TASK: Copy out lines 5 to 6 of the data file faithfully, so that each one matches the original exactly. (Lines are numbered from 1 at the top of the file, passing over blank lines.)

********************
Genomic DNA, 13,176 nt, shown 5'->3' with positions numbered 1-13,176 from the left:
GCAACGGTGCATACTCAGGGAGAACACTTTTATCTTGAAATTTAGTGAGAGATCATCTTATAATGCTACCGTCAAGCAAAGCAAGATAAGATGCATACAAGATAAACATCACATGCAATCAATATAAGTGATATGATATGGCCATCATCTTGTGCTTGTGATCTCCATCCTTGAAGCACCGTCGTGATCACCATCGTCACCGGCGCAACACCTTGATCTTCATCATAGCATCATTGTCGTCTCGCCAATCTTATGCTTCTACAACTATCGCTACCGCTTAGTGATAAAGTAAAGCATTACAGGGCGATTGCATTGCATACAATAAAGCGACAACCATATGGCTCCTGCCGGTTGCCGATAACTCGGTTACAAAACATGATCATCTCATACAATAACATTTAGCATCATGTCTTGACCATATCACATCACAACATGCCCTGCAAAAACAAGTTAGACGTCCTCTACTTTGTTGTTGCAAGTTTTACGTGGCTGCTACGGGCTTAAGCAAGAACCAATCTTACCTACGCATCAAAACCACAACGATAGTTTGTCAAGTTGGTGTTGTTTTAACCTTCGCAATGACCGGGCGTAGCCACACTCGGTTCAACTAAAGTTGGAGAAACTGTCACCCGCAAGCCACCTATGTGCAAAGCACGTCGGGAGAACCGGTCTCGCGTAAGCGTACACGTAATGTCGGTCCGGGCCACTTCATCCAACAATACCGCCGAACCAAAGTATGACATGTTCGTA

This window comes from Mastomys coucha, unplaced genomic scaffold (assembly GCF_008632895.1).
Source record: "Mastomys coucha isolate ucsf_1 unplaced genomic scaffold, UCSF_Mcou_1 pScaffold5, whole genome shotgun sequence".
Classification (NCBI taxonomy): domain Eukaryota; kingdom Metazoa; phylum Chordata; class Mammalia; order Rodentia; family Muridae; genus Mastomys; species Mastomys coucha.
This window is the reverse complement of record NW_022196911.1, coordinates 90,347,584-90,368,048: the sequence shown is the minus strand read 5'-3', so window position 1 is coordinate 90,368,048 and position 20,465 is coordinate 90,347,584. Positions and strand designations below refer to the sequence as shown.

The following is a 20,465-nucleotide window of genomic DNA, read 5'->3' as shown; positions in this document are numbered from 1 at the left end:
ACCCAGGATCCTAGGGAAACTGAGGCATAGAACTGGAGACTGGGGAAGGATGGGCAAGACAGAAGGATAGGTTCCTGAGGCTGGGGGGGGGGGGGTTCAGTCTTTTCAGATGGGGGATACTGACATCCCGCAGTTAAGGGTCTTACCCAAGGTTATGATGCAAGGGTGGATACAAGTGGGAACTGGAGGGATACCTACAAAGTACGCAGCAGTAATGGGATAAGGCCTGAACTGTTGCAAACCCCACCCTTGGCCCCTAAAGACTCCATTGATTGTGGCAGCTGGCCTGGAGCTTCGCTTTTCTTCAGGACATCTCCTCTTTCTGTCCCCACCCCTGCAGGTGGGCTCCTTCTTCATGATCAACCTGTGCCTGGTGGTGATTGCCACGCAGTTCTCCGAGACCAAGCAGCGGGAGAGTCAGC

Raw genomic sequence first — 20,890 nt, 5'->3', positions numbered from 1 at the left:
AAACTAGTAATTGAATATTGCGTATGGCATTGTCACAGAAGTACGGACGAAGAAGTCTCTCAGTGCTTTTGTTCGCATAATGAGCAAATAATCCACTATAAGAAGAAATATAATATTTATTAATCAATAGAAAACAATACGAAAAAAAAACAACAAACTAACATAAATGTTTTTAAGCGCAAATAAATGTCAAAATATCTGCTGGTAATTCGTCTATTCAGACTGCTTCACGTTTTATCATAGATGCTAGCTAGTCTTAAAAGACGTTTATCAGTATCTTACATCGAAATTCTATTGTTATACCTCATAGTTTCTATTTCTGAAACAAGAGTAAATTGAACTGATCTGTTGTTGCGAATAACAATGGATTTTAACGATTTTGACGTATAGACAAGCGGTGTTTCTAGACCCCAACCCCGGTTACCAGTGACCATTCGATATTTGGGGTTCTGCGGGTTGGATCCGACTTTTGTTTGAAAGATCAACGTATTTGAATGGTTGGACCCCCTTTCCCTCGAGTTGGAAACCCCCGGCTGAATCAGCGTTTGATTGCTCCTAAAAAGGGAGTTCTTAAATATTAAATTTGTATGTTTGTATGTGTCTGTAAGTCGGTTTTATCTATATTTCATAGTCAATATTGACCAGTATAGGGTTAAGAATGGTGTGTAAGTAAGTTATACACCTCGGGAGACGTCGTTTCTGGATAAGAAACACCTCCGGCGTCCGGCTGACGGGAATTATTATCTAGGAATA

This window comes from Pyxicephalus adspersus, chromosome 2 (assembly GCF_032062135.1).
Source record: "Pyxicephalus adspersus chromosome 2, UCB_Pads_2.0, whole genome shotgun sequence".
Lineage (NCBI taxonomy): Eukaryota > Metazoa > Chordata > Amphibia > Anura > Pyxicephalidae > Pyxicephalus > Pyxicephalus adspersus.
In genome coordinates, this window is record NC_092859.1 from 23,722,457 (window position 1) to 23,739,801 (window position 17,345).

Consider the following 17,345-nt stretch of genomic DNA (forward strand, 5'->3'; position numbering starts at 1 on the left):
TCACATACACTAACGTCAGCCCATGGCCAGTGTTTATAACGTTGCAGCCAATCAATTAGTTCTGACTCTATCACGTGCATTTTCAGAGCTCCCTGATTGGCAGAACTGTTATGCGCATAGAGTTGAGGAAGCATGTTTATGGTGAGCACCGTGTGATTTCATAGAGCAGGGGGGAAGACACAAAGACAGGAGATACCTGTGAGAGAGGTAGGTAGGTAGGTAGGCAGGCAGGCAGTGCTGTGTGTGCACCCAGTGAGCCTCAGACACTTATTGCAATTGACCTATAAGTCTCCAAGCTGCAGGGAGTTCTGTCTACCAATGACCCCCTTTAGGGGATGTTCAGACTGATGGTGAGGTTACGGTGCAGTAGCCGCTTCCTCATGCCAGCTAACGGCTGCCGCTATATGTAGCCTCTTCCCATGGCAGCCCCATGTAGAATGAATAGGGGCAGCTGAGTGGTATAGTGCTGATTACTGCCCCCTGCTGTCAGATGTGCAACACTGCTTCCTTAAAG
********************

Classification (NCBI taxonomy): domain Eukaryota; kingdom Metazoa; phylum Chordata; class Mammalia; order Rodentia; family Muridae; genus Mastomys; species Mastomys coucha.
This window is the reverse complement of record NW_022196911.1, coordinates 90,347,584-90,368,048: the sequence shown is the minus strand read 5'-3', so window position 1 is coordinate 90,368,048 and position 20,465 is coordinate 90,347,584. Positions and strand designations below refer to the sequence as shown.